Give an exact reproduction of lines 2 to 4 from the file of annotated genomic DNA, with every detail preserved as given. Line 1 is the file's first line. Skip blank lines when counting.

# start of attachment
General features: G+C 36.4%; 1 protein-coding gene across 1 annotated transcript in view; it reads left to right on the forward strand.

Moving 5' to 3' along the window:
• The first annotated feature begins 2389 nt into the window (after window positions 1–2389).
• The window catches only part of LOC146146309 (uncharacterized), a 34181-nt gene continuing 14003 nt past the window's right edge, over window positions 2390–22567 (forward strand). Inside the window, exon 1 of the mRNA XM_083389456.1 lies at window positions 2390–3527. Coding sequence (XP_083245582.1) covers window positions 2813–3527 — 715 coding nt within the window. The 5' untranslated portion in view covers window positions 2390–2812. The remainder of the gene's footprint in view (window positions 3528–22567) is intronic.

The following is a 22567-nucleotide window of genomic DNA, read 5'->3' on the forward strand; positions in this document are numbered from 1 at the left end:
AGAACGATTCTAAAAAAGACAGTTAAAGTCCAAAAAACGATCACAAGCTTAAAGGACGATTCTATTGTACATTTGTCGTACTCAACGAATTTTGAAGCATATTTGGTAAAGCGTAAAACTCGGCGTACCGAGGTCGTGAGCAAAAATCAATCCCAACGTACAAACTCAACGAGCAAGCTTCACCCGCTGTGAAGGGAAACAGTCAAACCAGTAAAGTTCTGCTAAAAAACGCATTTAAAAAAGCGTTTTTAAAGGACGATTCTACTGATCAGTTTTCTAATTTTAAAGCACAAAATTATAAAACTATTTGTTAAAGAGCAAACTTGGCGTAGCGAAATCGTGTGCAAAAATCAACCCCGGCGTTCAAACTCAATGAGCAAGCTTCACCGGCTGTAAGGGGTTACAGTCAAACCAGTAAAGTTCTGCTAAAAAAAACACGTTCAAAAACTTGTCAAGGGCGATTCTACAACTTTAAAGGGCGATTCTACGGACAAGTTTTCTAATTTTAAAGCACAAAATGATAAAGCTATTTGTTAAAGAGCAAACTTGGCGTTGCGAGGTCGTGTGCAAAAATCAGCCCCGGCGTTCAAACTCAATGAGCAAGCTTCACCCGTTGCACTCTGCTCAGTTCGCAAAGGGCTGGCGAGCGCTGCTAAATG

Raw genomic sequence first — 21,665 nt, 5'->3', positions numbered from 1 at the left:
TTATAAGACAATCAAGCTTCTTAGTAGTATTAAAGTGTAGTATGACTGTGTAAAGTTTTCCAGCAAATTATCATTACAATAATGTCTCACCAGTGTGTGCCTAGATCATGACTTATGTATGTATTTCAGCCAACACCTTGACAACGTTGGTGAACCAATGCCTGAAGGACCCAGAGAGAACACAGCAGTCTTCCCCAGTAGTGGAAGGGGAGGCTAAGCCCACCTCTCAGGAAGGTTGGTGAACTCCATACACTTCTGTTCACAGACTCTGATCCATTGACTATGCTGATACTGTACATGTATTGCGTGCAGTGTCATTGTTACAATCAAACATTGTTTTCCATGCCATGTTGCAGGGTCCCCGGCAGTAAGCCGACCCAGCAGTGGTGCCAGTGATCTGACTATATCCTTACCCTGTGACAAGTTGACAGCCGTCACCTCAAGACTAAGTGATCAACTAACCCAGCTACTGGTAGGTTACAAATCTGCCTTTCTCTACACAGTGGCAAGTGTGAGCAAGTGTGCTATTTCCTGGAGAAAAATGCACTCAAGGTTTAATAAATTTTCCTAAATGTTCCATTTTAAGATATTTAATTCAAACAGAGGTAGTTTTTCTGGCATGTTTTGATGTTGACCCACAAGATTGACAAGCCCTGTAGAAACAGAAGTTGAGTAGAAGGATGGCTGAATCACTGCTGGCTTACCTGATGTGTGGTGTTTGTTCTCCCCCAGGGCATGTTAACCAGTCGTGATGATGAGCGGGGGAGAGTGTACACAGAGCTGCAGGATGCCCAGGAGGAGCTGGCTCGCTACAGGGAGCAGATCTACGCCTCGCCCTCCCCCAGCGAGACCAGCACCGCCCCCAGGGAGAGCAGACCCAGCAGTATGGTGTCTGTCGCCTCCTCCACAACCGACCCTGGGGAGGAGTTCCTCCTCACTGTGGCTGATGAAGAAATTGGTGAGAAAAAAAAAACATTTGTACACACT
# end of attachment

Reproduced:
Moving 5' to 3' along the window:
• The first annotated feature begins 2389 nt into the window (after window positions 1–2389).
• The window catches only part of LOC146146309 (uncharacterized), a 34181-nt gene continuing 14003 nt past the window's right edge, over window positions 2390–22567 (forward strand). Inside the window, exon 1 of the mRNA XM_083389456.1 lies at window positions 2390–3527. Coding sequence (XP_083245582.1) covers window positions 2813–3527 — 715 coding nt within the window. The 5' untranslated portion in view covers window positions 2390–2812. The remainder of the gene's footprint in view (window positions 3528–22567) is intronic.